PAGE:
Future Copyleft devices
wolfgang at sharism.cc
Wed May 26 22:26:42 EDT 2010
> I think The nano note is useful. The discussion is if we want a gadget for
> common people, just like a PDA or something like this, made according to the
> market; or we want a free platform that allow us learn, develop and,
> starting from there, develop new devices according to the market and
> Anyway, Nanonote needs more conectivity options. Suggest Wifi and Bluetooth;
Totally agree with you.
If anything this long thread is a good reply to Ron's 'where is the passion'
question :-) Maybe after Ron would buy a NanoNote he would feel the passion,
either love or hate his little Ben ... :-)
More seriously: It's clear we all want more connectivity and sensors.
The problem with that is that anything in that direction is deeply
proprietary, closed and protected. And if that's what we will have in the
end, I don't need to work for years like crazy, we can just buy an iPhone
or Nexus One/N900 or whatever and be happy.
Instead I was very excited to find the Elphel cameras recently, which have
GPL software running in an FPGA talking to the CMOS sensor directly. Great!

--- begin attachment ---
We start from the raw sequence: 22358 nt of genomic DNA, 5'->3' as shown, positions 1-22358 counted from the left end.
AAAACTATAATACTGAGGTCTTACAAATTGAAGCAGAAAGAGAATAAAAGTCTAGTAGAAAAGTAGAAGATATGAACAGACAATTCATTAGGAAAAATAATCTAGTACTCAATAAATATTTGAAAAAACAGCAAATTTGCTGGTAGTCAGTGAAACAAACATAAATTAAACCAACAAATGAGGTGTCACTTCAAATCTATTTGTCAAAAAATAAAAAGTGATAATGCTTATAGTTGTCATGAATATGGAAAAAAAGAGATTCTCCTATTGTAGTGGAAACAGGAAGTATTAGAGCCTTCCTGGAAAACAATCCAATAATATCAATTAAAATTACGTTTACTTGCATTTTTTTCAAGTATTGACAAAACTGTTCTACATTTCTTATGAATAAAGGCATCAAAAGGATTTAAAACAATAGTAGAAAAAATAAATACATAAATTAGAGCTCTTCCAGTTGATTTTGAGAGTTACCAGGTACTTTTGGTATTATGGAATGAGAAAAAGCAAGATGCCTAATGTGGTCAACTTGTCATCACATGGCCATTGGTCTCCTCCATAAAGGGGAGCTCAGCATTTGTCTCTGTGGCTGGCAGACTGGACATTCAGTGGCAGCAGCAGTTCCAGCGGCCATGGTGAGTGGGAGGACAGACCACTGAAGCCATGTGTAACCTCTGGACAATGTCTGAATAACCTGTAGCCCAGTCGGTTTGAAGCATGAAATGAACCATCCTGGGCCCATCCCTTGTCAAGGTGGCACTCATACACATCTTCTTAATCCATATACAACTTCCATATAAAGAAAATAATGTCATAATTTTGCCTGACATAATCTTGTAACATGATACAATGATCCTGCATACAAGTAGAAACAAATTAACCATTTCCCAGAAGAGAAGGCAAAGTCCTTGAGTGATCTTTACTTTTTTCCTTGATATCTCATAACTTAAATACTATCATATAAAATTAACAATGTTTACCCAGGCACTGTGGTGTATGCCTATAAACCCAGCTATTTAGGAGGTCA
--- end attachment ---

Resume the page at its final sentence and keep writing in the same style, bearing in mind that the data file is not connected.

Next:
Same for Milkyist One and SAKC which will allow us to run GPL licensed
IC logic for a number of interesting I/O and sensor/connectivity options.
For the NanoNote, we are evaluating the HopeRF modules, which would allow
us to run a free stack, although bandwidth would be slow, maybe only about
125 kbit or so. We are thinking about calling it SlowFi :-)
Then we are also evaluating the well known but extremely proprietary
Wi-Fi, first of all right now you can buy the Spectec SDW-823, and it will
run out of the box with Ben NanoNote! But I don't see the long-term potential
of this, so in addition we look into Atheros now, AR6102. I have an AR6102 SD
card with me, if anybody is really serious about getting it to work with the
NanoNote please contact me.
Finally, we are also working on some very exciting GPS possibilities, when
I say 'exciting' I mean from a freedom perspective, i.e. to run a GPL-licensed
stack all the way down to the RF chip.
Moreover, some people are trying to hookup GPS modules (Kristian Paul) and
Bluetooth modules (Guylhem), and Antti Lukats works on some microSD options
with FPGAs inside? This is still a bit above my head, but I do believe he is
onto something there.
Too many things going on really, but I think most people here share the
passion of doing things with free technology, copyleft licensed. So that's
great. Whatever we get into and out of the Ben NanoNote today will carry
forward to the Ya NanoNote or devices others build with the free technology
Thanks for your feedback!
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